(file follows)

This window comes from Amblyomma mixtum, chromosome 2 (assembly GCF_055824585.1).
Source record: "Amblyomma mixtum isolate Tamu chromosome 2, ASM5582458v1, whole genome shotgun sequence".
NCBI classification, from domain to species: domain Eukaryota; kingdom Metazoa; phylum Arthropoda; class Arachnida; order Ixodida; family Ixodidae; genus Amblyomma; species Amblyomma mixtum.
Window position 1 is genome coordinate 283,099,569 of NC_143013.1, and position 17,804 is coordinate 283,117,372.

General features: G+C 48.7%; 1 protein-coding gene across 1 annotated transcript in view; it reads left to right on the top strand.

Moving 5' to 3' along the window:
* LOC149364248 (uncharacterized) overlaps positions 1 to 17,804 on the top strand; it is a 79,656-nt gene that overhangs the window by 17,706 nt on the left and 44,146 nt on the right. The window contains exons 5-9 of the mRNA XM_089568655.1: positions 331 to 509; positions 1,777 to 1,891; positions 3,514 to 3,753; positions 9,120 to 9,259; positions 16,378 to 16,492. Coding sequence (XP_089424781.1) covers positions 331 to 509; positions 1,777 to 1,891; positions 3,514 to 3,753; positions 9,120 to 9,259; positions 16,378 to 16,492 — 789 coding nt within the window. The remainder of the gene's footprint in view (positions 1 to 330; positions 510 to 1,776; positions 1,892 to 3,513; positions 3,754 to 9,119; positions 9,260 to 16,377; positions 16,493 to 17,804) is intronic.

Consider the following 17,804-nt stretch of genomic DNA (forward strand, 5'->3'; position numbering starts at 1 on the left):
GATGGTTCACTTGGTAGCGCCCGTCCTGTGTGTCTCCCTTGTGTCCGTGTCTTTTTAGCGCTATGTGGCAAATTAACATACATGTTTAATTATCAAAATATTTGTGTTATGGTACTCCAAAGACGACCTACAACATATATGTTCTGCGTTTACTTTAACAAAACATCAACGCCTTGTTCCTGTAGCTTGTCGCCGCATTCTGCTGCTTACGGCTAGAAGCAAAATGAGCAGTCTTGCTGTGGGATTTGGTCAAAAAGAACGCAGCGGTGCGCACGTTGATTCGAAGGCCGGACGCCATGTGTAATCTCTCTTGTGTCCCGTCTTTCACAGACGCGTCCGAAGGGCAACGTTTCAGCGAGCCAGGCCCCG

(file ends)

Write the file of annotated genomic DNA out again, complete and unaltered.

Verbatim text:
This window comes from Amblyomma mixtum, chromosome 2 (assembly GCF_055824585.1).
Source record: "Amblyomma mixtum isolate Tamu chromosome 2, ASM5582458v1, whole genome shotgun sequence".
NCBI classification, from domain to species: domain Eukaryota; kingdom Metazoa; phylum Arthropoda; class Arachnida; order Ixodida; family Ixodidae; genus Amblyomma; species Amblyomma mixtum.
Window position 1 is genome coordinate 283,099,569 of NC_143013.1, and position 17,804 is coordinate 283,117,372.

General features: G+C 48.7%; 1 protein-coding gene across 1 annotated transcript in view; it reads left to right on the top strand.

Moving 5' to 3' along the window:
* LOC149364248 (uncharacterized) overlaps positions 1 to 17,804 on the top strand; it is a 79,656-nt gene that overhangs the window by 17,706 nt on the left and 44,146 nt on the right. The window contains exons 5-9 of the mRNA XM_089568655.1: positions 331 to 509; positions 1,777 to 1,891; positions 3,514 to 3,753; positions 9,120 to 9,259; positions 16,378 to 16,492. Coding sequence (XP_089424781.1) covers positions 331 to 509; positions 1,777 to 1,891; positions 3,514 to 3,753; positions 9,120 to 9,259; positions 16,378 to 16,492 — 789 coding nt within the window. The remainder of the gene's footprint in view (positions 1 to 330; positions 510 to 1,776; positions 1,892 to 3,513; positions 3,754 to 9,119; positions 9,260 to 16,377; positions 16,493 to 17,804) is intronic.

Consider the following 17,804-nt stretch of genomic DNA (forward strand, 5'->3'; position numbering starts at 1 on the left):
GATGGTTCACTTGGTAGCGCCCGTCCTGTGTGTCTCCCTTGTGTCCGTGTCTTTTTAGCGCTATGTGGCAAATTAACATACATGTTTAATTATCAAAATATTTGTGTTATGGTACTCCAAAGACGACCTACAACATATATGTTCTGCGTTTACTTTAACAAAACATCAACGCCTTGTTCCTGTAGCTTGTCGCCGCATTCTGCTGCTTACGGCTAGAAGCAAAATGAGCAGTCTTGCTGTGGGATTTGGTCAAAAAGAACGCAGCGGTGCGCACGTTGATTCGAAGGCCGGACGCCATGTGTAATCTCTCTTGTGTCCCGTCTTTCACAGACGCGTCCGAAGGGCAACGTTTCAGCGAGCCAGGCCCCG